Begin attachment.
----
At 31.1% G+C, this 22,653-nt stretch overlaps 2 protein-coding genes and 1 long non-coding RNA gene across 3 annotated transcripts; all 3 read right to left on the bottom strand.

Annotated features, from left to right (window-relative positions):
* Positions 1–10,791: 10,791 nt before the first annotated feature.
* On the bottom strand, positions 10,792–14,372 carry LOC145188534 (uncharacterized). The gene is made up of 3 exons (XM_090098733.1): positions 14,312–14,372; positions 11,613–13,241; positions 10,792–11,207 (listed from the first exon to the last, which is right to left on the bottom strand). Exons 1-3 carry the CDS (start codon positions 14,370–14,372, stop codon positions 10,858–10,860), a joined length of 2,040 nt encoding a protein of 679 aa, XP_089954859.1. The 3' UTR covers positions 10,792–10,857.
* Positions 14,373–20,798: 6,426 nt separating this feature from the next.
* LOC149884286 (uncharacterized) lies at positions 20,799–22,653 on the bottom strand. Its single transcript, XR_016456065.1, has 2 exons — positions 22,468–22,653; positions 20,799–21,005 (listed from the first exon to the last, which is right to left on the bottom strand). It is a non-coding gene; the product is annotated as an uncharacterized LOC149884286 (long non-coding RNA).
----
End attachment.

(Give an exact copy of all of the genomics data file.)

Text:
At 31.1% G+C, this 22,653-nt stretch overlaps 2 protein-coding genes and 1 long non-coding RNA gene across 3 annotated transcripts; all 3 read right to left on the bottom strand.

Annotated features, from left to right (window-relative positions):
* Positions 1–10,791: 10,791 nt before the first annotated feature.
* On the bottom strand, positions 10,792–14,372 carry LOC145188534 (uncharacterized). The gene is made up of 3 exons (XM_090098733.1): positions 14,312–14,372; positions 11,613–13,241; positions 10,792–11,207 (listed from the first exon to the last, which is right to left on the bottom strand). Exons 1-3 carry the CDS (start codon positions 14,370–14,372, stop codon positions 10,858–10,860), a joined length of 2,040 nt encoding a protein of 679 aa, XP_089954859.1. The 3' UTR covers positions 10,792–10,857.
* Positions 14,373–20,798: 6,426 nt separating this feature from the next.
* LOC149884286 (uncharacterized) lies at positions 20,799–22,653 on the bottom strand. Its single transcript, XR_016456065.1, has 2 exons — positions 22,468–22,653; positions 20,799–21,005 (listed from the first exon to the last, which is right to left on the bottom strand). It is a non-coding gene; the product is annotated as an uncharacterized LOC149884286 (long non-coding RNA).